Dolomites

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Dolomites
Italian: Dolomiti
German: Dolomiten
Val Gardena with Sella and Saslonch from Resciesa.JPG
The Western Dolomites in Gherdëina
Highest point
Peak Marmolada
Elevation 3,343 m (10,968 ft)
Coordinates 46°26′N11°51′E / 46.433°N 11.850°E / 46.433; 11.850 Coordinates: 46°26′N11°51′E / 46.433°N 11.850°E / 46.433; 11.850
Dimensions
Area15,942 km2 (6,155 sq mi)
Geography
Alps location map.png
Red triangle with thick white border.svg
Dolomites
Location of the Dolomites in the Alps
Country Flag of Italy.svg Italy
Regions Veneto, Trentino-Alto Adige/Südtirol and Friuli Venezia Giulia
Parent range Alps
Geology
Orogeny Alpine orogeny
Age of rock Mostly Triassic
Type of rock Sedimentary rocks, dolomite and volcanic rocks
The Dolomites
UNESCO World Heritage Site
Tre cime di Lavaredo.jpg
Criteria Natural: vii, viii
Reference 1237
Inscription2009 (33rd session)
Area141,902.8 ha
Buffer zone89,266.7 ha

The Dolomites (Italian : Dolomiti [doloˈmiːti] ; Ladin: Dolomites; German : Dolomiten [doloˈmiːtn̩] ( Loudspeaker.svg listen ); [1] Venetian : Dołomiti [doɰoˈmiti] : Friulian : Dolomitis) are a mountain range located in northeastern Italy. They form part of the Southern Limestone Alps and extend from the River Adige in the west to the Piave Valley (Pieve di Cadore) in the east. The northern and southern borders are defined by the Puster Valley and the Sugana Valley (Italian: Valsugana). The Dolomites are located in the regions of Veneto, Trentino-Alto Adige/Südtirol and Friuli Venezia Giulia, [2] covering an area shared between the provinces of Belluno, Vicenza, Verona, Trentino, South Tyrol, Udine and Pordenone.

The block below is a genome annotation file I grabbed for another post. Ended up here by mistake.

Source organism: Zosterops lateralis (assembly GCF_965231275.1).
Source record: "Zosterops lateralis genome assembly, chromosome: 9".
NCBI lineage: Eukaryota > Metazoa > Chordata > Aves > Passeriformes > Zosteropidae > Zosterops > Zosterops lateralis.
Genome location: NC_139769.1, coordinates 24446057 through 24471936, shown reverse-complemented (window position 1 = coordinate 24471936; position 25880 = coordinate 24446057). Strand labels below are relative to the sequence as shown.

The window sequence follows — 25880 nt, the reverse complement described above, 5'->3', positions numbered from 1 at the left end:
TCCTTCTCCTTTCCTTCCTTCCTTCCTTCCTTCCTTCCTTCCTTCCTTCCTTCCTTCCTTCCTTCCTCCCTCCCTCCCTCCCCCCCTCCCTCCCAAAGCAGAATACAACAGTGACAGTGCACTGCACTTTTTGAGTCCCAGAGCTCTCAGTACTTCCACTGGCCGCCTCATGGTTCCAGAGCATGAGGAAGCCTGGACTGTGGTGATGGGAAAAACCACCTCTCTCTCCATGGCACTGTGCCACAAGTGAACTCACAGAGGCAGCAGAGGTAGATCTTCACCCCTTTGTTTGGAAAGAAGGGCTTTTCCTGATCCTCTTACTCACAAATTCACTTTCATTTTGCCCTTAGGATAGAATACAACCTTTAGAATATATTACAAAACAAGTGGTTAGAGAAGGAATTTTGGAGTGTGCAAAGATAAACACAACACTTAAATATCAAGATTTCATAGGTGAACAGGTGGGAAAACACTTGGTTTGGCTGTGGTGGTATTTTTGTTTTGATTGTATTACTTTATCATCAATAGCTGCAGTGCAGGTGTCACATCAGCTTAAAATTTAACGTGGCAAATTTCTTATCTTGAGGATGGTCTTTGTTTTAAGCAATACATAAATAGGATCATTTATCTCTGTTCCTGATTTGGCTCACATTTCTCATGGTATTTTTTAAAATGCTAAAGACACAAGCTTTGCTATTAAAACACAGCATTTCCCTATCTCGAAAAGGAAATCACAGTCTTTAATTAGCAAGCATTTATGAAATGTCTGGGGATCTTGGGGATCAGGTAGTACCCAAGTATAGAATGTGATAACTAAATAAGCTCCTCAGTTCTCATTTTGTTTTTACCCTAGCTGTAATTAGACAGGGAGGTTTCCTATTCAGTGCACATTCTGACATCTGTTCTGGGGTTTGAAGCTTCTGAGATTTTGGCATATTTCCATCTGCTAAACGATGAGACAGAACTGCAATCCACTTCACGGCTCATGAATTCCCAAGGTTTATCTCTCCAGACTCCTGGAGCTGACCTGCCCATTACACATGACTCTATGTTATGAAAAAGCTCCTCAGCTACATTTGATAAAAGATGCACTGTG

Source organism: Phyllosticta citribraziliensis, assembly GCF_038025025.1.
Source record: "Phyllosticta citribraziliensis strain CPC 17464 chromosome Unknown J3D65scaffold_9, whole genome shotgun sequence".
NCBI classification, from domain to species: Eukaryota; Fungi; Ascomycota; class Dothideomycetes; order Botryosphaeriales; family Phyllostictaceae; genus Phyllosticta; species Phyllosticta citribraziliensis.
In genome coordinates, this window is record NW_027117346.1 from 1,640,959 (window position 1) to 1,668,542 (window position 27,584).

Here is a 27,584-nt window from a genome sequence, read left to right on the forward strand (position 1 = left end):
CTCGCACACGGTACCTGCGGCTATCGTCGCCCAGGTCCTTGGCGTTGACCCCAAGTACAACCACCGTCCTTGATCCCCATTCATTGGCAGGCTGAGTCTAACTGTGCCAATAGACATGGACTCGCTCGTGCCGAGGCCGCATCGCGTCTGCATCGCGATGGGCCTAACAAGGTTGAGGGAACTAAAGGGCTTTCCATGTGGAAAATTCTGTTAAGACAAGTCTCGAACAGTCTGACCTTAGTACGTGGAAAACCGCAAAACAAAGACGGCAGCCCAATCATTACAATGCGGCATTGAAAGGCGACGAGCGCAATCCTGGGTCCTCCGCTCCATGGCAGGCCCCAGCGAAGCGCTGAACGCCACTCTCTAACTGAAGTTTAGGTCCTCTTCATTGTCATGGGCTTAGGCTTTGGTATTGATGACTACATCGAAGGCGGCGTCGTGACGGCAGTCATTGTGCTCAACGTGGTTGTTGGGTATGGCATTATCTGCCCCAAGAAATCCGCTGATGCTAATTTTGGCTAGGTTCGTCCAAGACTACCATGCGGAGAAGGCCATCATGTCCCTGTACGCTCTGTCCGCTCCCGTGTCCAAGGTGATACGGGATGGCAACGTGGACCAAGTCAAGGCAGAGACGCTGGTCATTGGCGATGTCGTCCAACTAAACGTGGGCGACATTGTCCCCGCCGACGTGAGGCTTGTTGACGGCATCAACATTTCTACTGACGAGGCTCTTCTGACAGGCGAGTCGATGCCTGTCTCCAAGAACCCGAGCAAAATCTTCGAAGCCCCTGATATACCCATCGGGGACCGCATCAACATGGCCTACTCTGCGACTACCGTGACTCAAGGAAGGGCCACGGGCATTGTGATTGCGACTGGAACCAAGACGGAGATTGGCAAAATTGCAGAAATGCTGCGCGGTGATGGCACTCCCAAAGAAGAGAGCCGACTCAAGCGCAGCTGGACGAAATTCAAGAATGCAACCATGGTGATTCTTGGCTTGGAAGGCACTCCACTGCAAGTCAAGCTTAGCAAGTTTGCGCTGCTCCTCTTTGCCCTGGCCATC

Contents

Other mountain groups of similar geological structure are spread along the River Piave to the east – Dolomiti d'Oltrepiave; and far away over the Adige River to the west – Dolomiti di Brenta (Western Dolomites). A smaller group is called Piccole Dolomiti (Little Dolomites), located between the provinces of Trentino, Verona, and Vicenza.